Tuesday, September 06, 2005


Today was Emma's first day of school. She has been anxiously waiting for it for weeks, asking me every other day how much longer it would be. This morning, she brushed her teeth and got dressed more quickly than she ever has before. She was ready. I wasn't sure whether I was.

Emma is my oldest child. She's bright, funny, and energetic; a firecracker that keeps us all on our toes. She has been the center of my universe since the doctor performed an emergency c-section and pulled her from me five years and four months ago. We have been together every single day, and suddenly last week, as I handed her a lunch box and had her pretend she was eating in the cafeteria, it hit me. The three of us wouldn't be having lunch together every day anymore. Soon it would be just me and Kate, my two year old. When I mentioned this to Emma, she frowned just a little, then smiled hugely and said, "But we'll still have Saturday and Sunday!" I smiled back and agreed, pointing out that lunchtime will be a great opportunity for her to make new friends.

This morning, the school was swarming with kids and parents finding their way to classrooms and new teachers. The principal, who now knows Emma by sight, greeted us and walked Emma to her room. I was shocked by how much bigger the other kids were (Emma is skipping Kindergarten and starting right off in First Grade, plus she's kind of small for her age anyway), but Emma didn't seem to notice. She read name-cards and said hi to those around her, shook the hand of the teacher, and forgot I was even there. She had no trouble following the directions the teacher had written on the chalkboard and was soon seated at her place, her pristine school supplies piled neatly in front of her. While I clutched Kate on my hip among the swirl of children, adults, and teachers, trying to take it all in and grasp that this was THE moment, Emma settled in and began drawing on her name-card, decorating it in her own particular style.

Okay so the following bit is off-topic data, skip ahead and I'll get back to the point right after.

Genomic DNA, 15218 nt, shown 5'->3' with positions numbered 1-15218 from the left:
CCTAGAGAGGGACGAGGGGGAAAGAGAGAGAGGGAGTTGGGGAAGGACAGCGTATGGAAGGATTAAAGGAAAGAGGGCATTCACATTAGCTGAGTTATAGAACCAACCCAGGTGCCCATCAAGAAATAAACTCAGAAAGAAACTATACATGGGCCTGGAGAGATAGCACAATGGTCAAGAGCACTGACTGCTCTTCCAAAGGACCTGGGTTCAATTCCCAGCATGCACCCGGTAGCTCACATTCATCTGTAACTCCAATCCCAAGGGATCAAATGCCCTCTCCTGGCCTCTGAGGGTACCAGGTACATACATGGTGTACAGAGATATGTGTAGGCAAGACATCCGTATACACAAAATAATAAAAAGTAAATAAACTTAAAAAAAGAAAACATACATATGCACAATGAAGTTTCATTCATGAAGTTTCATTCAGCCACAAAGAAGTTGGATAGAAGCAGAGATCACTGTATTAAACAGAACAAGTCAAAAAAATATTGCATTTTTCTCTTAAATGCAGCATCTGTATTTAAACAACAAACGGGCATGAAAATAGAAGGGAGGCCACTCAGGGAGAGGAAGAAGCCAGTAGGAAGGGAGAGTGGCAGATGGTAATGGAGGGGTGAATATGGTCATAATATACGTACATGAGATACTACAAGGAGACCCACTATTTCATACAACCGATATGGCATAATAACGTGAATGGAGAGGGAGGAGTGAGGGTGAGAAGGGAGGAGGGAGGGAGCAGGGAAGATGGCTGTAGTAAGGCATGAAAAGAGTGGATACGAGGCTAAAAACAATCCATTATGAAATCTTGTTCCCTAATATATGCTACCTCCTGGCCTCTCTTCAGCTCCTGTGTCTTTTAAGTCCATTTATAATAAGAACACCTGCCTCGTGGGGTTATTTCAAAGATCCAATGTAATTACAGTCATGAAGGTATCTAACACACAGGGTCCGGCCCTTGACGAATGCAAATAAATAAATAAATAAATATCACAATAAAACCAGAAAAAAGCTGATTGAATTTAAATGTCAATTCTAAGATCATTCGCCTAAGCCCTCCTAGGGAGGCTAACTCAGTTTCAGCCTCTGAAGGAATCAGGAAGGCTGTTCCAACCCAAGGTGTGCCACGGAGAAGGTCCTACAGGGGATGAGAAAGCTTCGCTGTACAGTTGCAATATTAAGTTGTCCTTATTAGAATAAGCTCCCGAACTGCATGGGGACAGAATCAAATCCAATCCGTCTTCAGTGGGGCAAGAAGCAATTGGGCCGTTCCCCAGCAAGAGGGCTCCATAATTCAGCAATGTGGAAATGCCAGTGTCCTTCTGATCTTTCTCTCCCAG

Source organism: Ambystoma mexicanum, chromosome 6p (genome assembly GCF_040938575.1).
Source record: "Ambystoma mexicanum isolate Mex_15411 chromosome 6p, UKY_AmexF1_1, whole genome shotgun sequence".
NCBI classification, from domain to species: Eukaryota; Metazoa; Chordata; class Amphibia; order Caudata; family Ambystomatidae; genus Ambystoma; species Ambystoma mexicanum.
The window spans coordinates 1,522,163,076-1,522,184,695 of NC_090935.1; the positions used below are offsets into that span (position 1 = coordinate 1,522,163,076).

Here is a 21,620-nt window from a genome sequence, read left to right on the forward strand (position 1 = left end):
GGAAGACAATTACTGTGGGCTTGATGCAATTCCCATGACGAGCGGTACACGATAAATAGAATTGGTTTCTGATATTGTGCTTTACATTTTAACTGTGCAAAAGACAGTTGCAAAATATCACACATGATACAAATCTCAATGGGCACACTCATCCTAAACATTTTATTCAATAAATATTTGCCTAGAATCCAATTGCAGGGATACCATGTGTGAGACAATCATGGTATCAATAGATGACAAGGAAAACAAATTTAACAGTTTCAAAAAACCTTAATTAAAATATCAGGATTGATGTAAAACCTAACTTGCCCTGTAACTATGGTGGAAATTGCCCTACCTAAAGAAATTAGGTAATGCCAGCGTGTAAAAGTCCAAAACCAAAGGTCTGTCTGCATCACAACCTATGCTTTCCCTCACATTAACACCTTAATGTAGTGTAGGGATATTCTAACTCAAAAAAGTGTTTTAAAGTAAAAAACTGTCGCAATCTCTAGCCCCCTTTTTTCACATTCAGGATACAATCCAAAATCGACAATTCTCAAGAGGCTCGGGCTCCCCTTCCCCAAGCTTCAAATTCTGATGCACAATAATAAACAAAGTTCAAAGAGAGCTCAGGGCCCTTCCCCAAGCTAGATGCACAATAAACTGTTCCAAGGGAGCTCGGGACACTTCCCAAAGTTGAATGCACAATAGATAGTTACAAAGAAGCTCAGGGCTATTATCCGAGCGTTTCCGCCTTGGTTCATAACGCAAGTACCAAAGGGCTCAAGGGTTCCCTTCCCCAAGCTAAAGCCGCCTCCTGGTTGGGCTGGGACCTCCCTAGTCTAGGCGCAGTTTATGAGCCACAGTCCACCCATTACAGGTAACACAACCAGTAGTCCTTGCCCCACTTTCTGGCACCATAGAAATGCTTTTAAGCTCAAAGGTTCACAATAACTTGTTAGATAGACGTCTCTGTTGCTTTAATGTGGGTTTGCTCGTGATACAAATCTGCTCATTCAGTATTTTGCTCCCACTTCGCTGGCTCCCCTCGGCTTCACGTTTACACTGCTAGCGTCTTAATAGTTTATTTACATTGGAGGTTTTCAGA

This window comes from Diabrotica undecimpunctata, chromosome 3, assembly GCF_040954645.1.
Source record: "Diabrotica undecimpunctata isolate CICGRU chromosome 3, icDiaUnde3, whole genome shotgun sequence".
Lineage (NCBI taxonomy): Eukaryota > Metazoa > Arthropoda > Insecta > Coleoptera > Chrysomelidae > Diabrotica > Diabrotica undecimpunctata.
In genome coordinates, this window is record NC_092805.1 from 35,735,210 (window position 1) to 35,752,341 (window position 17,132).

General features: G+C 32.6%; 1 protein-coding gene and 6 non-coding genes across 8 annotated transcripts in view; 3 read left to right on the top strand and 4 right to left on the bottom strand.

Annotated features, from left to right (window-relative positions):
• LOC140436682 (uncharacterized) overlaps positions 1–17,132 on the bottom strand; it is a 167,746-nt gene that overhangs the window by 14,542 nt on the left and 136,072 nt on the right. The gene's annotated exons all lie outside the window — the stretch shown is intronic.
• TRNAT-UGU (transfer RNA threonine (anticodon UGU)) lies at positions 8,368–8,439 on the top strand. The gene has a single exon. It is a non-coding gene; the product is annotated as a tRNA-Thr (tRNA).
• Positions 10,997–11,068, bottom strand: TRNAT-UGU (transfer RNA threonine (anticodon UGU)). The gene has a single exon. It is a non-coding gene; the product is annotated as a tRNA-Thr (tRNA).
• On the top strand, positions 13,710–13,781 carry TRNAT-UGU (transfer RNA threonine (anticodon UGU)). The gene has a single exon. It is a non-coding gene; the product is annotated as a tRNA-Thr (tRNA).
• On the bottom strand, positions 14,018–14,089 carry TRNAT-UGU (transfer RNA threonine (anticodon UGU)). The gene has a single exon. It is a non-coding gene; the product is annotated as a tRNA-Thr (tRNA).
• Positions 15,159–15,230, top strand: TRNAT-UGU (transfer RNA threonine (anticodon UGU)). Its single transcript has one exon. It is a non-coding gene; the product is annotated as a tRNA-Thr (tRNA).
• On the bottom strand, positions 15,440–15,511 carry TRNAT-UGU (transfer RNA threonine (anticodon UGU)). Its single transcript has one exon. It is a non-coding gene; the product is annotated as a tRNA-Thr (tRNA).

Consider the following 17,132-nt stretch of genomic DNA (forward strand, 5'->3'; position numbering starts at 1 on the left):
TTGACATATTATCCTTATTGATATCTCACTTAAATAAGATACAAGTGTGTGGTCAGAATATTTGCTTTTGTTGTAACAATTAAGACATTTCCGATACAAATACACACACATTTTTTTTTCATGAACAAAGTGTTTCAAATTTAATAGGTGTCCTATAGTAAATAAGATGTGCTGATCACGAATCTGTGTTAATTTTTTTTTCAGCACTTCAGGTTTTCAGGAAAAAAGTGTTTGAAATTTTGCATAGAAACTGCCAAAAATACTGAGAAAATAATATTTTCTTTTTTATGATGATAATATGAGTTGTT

I know I'm lucky to have a child who is secure and self-confident, but I'll admit it was a little tough to leave, saying good-bye with a wave that was barely acknowledged. Emma was much too busy examining the new world around her to dwell on the one she was leaving behind, so I hugged Kate close and followed Emma's example.

For the first time in her life, Kate had me all to herself.

For the first time in her life, Emma spent more than just a couple of hours in a school setting.

For the first time in my life, I let my child go, just a little bit.

Tomorrow, Emma rides the bus to school and back. It'll be another first. It won't be the last.


Katie said...

Aw, what a sweet thing to write for your daughter! She'll love reading it when she's older.

Ginger said...

I remember sending Mena off to school the first day. She seemed perfectly ready to flutter away -- it was I whose heart pitter-pattered. I remember thinking that all was going along in an appropriate manner. It felt the same way when Mena walked across the stage to receive her high school diploma -- I was the one who was out of step, not she.

Patricia said...

Ohhhh Sharon, how wonderful, and heartbreaking at the same time, you're right, it won't be the first first, it's great you wrote about it, hope all went well today..xoxoox

Sharon Hurlbut said...

Katie: Funny, but it hadn't even occurred to me to print that off and keep it for Emma. Thanks for the idea! I kept a daily journal during both girls' first years, but have been sporadic otherwise.

Ginger: Yes, she is definitely more ready for these moments than I am, which is good because it helps me to step back and let her do her thing.

Patricia: Things went great today. She loved riding the bus, and a boy in her class gets on at the same stop, so he sat with her on the way to school and on the way home. They even had lunch together! Interesting that so far the two friends she has made are both boys. That's my gal.

Patry Francis said...

It is such a significant moment. I have four children and each of their first departures for school is still vividly inscribed on memory.